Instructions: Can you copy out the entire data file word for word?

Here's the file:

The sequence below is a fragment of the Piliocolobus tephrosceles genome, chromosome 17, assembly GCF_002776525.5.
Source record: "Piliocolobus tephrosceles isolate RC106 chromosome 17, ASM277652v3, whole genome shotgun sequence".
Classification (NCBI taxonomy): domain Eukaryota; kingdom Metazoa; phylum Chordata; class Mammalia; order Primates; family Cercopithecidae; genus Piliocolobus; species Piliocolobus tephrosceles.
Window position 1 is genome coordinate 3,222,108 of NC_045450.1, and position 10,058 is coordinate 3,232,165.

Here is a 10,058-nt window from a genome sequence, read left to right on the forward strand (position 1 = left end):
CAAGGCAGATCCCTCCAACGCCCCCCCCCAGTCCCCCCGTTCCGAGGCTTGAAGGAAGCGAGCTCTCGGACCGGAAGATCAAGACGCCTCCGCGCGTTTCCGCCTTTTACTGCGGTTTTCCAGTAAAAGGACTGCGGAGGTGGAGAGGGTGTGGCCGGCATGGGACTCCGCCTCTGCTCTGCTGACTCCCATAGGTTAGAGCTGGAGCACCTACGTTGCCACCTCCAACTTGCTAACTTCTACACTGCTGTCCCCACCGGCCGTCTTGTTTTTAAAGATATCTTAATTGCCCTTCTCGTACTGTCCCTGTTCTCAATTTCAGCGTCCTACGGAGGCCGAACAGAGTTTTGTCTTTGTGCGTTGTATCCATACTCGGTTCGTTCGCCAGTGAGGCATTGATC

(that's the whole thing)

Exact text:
The sequence below is a fragment of the Piliocolobus tephrosceles genome, chromosome 17, assembly GCF_002776525.5.
Source record: "Piliocolobus tephrosceles isolate RC106 chromosome 17, ASM277652v3, whole genome shotgun sequence".
Classification (NCBI taxonomy): domain Eukaryota; kingdom Metazoa; phylum Chordata; class Mammalia; order Primates; family Cercopithecidae; genus Piliocolobus; species Piliocolobus tephrosceles.
Window position 1 is genome coordinate 3,222,108 of NC_045450.1, and position 10,058 is coordinate 3,232,165.

Here is a 10,058-nt window from a genome sequence, read left to right on the forward strand (position 1 = left end):
CAAGGCAGATCCCTCCAACGCCCCCCCCCAGTCCCCCCGTTCCGAGGCTTGAAGGAAGCGAGCTCTCGGACCGGAAGATCAAGACGCCTCCGCGCGTTTCCGCCTTTTACTGCGGTTTTCCAGTAAAAGGACTGCGGAGGTGGAGAGGGTGTGGCCGGCATGGGACTCCGCCTCTGCTCTGCTGACTCCCATAGGTTAGAGCTGGAGCACCTACGTTGCCACCTCCAACTTGCTAACTTCTACACTGCTGTCCCCACCGGCCGTCTTGTTTTTAAAGATATCTTAATTGCCCTTCTCGTACTGTCCCTGTTCTCAATTTCAGCGTCCTACGGAGGCCGAACAGAGTTTTGTCTTTGTGCGTTGTATCCATACTCGGTTCGTTCGCCAGTGAGGCATTGATC